Question 1 – How does it kill?
H1N1 is a unique virus and unlike seasonal flu which damages the upper airway cells, H1N1 Novel Influenza damages the terminal air sacs called alveoli. These are found in the lower part of lungs.
Secondly a co-infection with bacteria such as S.aureus or Streptococcus pneumoniae has presented in about one third of recorded deaths to date. The others appear at this stage to have succumbed to the virus alone. There does however, tend to be other underlying health problems such as diabetes, overweight, cardiovascular problems etc. The damage to the lung tissues involves the rupture of the alveoli allowing blood to fill the spaces usually reserved for gas exchanges.
Question 2: How does it spread?
Lab studies using guinea pigs have shown that it transmits as easily as seasonal flu, although previous exposure to subtypes of seasonal flu limits the ability of H1N1 to infect, suggesting some cross immune protection against H1N1. Transmission is as usual by airborne droplets and surface contamination.
Question 3: What could it turn into?
Could H1N1 re assort its genes with its deadlier cousin H5N1 do produce a virus with the worst properties of both. The ability to predict which reassortments might take place, and what type of flu viruses might result, could be key to predicting the behaviour of this and future pandemics.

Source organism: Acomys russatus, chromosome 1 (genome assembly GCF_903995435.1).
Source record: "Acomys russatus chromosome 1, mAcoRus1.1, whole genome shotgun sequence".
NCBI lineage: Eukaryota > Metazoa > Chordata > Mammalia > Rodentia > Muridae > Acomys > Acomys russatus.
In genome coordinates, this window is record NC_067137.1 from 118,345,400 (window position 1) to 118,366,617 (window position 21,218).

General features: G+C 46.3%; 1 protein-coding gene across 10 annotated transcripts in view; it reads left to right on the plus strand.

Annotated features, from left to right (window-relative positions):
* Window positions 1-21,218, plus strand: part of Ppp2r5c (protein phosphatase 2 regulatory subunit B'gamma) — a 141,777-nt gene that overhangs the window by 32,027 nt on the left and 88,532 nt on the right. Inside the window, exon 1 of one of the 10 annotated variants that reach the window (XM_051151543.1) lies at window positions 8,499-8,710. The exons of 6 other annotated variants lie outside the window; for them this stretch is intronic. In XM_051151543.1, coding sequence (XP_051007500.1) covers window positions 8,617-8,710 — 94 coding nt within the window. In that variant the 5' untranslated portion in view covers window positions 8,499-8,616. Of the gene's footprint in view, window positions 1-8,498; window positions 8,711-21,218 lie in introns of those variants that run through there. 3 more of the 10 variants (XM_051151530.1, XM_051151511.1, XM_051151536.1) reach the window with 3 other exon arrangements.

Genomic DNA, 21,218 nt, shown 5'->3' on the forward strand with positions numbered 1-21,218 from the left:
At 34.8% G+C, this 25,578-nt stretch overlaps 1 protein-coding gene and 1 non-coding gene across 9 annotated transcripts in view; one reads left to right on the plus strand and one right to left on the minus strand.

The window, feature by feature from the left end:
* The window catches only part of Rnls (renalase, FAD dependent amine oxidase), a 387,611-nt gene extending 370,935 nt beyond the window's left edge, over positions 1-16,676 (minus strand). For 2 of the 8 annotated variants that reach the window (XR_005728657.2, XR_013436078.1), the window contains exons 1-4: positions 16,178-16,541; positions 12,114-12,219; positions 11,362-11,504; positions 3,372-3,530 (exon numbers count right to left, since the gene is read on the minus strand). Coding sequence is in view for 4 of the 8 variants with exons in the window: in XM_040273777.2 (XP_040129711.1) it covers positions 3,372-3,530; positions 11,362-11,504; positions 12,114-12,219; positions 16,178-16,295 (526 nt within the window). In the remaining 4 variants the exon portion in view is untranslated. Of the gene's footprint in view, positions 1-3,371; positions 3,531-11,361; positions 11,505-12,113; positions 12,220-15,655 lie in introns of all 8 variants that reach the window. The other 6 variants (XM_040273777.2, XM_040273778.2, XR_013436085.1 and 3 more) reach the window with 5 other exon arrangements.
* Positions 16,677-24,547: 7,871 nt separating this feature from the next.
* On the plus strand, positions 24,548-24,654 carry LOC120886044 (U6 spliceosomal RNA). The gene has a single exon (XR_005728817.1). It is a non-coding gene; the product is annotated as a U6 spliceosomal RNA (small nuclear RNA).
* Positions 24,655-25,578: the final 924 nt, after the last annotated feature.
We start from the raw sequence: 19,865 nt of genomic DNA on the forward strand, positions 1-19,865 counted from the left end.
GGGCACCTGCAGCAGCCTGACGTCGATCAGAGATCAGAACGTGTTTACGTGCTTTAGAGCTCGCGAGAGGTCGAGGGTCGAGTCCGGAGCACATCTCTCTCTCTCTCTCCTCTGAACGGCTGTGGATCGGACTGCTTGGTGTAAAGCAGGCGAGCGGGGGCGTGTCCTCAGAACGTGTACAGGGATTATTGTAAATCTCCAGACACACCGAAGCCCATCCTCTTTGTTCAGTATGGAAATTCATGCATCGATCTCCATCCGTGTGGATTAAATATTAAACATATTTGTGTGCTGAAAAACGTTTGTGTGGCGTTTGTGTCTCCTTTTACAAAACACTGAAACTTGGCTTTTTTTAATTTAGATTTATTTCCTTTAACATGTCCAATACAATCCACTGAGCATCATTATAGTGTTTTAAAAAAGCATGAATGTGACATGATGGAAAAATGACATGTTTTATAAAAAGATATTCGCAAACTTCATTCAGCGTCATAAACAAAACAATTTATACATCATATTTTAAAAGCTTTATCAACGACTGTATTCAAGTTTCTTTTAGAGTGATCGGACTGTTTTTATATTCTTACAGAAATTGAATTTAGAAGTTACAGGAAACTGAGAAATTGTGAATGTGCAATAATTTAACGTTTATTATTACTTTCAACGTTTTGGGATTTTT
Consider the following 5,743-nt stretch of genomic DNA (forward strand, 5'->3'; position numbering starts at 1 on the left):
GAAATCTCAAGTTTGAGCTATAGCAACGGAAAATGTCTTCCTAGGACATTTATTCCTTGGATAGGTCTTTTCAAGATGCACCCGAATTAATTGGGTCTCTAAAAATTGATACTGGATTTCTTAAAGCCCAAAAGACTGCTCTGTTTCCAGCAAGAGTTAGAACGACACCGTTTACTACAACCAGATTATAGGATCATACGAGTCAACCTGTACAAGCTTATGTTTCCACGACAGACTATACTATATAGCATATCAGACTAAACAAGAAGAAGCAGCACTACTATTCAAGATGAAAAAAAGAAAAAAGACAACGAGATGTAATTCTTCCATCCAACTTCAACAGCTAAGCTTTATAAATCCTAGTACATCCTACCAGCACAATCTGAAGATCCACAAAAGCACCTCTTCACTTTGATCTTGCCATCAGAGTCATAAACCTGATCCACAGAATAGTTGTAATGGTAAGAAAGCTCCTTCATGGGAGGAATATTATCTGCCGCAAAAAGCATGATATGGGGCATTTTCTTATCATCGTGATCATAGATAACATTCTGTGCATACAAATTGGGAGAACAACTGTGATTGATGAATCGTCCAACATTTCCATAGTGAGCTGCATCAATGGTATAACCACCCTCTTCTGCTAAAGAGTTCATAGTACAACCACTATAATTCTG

The eight genes in the influenza virus’s segmented genome are easily swapped between strains. But to be viable, new gene combinations must also be able to work together to package themselves into a virus particle. Viruses within a subtype tend to reassort with one another more easily and generate more viable reassortants than do those from different subtypes.
As seasonal H1N1 is already resistant to Tamiflu, it is likely that a reassortment between these two types will confer resistance to the Novel strain as well. Using medication increases the risk of resistance.
Maintaining a healthy innate immune defence is a positive approach to prevention as well as simple procedures such as avoiding contact with infected people. The use of vaccination is proving less compelling today than it was seen to be a few months ago and many are skeptical of its need and possible risks. Natural methods of mucosal defence represent a good benefit to risk strategy, especially for the at risk groups.
One Killer Virus, Three Key Questions. Published online 11 November 2009. Nature 462, 154-157 (2009) doi:10.1038/462154aNature